Peer review in data science courses - Therese Anders - Lightning Talk

February 3, 2020 Therese Anders

Peer review enables instructors of large data science classes to provide substantive feedback to students beyond what is feasible with standard code review via automated grading and continuous integration. It facilitates peer learning, which is shown in literature to have positive learning outcomes, and can reduce the burden of grading by course staff. The ghclass package provides a suite of functions to manage courses via GitHub repositories. The package has recently been supplemented with the functionality to implement peer review. Developed during my 2019 summer internship with RStudio in collaboration with my mentor Mine Çetinkaya-Rundel, the peer review functions in ghclass interface with the GitHub API to create review repositories, move files between authors and reviewers, submit feedback, and collect grades. In this presentation, I will give a demonstration of the peer review functions in ghclass. A set of six functions allows instructors to 1) create a random review roster, 2) set up the review repository infrastructure within a GitHub organization, 3) move assignments from authors to reviewers, 4) collect grades, 5) return the feedback, and 6) obtain a rating of the review from the authors. I reflect on the pedagogy of implementing peer review in introductory data science classes and talk about lessons learned from a real-world test run of the package in the Fall semester 2019 at the University of Edinburgh, conducted by Mine Çetinkaya-Rundel. The presentation highlights ghclass as an R command-line based, open source, low profile, and powerful solution to enable peer review in classes ranging from a size of two to approximately 400 students.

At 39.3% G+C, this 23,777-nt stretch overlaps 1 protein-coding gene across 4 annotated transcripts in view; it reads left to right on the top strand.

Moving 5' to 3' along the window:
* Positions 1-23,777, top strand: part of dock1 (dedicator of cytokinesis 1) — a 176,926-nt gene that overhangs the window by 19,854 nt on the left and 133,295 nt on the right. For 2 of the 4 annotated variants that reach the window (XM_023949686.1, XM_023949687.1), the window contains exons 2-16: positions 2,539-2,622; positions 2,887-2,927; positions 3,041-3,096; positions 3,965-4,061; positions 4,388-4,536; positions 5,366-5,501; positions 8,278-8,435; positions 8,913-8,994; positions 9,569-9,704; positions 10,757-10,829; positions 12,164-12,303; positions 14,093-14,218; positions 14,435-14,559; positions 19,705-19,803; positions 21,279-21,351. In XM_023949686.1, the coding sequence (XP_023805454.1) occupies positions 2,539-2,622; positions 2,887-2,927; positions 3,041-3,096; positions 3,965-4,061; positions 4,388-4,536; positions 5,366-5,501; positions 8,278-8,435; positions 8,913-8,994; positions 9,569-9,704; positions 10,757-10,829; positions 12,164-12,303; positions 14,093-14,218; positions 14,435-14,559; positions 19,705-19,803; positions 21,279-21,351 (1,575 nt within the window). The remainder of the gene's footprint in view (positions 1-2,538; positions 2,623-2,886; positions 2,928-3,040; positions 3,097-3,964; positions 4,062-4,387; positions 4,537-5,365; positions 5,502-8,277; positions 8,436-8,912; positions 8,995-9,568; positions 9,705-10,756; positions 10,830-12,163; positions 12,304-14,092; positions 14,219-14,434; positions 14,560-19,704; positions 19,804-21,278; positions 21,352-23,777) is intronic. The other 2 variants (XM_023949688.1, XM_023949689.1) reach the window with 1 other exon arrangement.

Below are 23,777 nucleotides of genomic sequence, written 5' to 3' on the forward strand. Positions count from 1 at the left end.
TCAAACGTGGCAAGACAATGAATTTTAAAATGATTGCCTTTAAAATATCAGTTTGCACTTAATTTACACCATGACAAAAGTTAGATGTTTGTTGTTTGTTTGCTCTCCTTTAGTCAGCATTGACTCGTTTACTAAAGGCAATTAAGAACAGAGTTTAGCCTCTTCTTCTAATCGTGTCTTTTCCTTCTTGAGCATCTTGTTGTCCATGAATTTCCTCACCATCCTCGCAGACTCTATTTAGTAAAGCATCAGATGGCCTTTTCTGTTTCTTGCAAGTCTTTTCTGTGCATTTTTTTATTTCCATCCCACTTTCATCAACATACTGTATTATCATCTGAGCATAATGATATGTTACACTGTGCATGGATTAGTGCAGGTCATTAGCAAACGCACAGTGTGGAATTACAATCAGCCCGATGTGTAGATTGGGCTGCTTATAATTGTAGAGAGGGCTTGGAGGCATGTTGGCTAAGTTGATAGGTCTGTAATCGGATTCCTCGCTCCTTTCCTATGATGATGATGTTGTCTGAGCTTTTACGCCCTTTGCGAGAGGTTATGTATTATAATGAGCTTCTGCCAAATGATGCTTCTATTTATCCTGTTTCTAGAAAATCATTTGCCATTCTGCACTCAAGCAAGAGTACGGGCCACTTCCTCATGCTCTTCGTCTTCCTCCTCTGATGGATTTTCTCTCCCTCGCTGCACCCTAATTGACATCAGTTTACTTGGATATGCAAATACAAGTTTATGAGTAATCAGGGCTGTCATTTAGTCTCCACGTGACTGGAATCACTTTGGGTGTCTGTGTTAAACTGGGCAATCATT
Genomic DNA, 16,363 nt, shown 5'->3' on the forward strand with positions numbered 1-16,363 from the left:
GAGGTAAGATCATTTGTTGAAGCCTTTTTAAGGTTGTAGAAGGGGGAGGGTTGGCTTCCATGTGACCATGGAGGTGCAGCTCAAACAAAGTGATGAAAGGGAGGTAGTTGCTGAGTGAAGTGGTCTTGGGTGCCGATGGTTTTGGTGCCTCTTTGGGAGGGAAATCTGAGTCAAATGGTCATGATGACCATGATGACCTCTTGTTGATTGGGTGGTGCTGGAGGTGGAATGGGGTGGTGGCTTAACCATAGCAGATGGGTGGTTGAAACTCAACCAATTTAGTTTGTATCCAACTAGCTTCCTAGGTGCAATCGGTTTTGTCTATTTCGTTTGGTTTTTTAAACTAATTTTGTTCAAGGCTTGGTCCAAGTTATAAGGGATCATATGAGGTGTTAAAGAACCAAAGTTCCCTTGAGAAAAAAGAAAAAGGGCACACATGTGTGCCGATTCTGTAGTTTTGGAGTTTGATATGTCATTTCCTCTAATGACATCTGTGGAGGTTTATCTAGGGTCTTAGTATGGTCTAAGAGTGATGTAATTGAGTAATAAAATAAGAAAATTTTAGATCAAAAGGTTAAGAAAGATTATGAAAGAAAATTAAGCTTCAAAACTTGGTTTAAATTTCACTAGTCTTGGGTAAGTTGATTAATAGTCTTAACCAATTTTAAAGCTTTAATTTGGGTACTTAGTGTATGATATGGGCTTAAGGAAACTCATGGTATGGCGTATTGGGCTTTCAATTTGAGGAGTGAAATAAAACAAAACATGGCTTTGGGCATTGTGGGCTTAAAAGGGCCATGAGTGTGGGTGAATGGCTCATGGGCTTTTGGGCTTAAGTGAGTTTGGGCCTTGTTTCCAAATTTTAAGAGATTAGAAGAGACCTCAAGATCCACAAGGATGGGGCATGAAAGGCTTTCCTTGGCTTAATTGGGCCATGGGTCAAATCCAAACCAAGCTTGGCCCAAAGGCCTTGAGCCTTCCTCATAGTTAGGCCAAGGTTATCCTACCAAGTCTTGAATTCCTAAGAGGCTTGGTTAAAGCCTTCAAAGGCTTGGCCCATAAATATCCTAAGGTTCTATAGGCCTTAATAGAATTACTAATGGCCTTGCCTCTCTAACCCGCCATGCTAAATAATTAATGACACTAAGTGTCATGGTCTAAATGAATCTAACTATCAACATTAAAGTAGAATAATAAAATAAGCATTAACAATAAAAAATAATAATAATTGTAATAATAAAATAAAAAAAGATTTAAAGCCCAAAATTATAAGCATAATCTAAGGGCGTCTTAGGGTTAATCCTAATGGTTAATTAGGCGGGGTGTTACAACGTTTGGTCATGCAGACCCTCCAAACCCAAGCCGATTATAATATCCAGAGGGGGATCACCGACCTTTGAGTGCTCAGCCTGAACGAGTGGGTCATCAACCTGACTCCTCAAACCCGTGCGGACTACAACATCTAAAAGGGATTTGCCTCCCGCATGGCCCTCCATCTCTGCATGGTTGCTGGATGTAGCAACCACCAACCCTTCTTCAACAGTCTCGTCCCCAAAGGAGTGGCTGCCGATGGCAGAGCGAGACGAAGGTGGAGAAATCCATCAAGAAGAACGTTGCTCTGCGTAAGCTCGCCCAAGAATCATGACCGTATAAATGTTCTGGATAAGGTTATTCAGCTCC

A 5 minute presentation in our Lightning Talks series

About the Author

Therese Anders

Therese is a postdoctoral research fellow and data scientist at the Hertie School in Berlin. She defended her dissertation to graduate from the University of Southern California (USC) with a Ph.D. in Political Science and International Relations in 2019. Her research focuses on the estimation of territorial control and subnational conflict exposure in civil wars using machine learning and geo-coded event data. As an intern at RStudio, Therese worked on implementing peer review in data science classes via the ghclass package. She served as the Director of Research and Training for the USC Security and Political Economy Lab and teaches math for social science, data management, and visualization.

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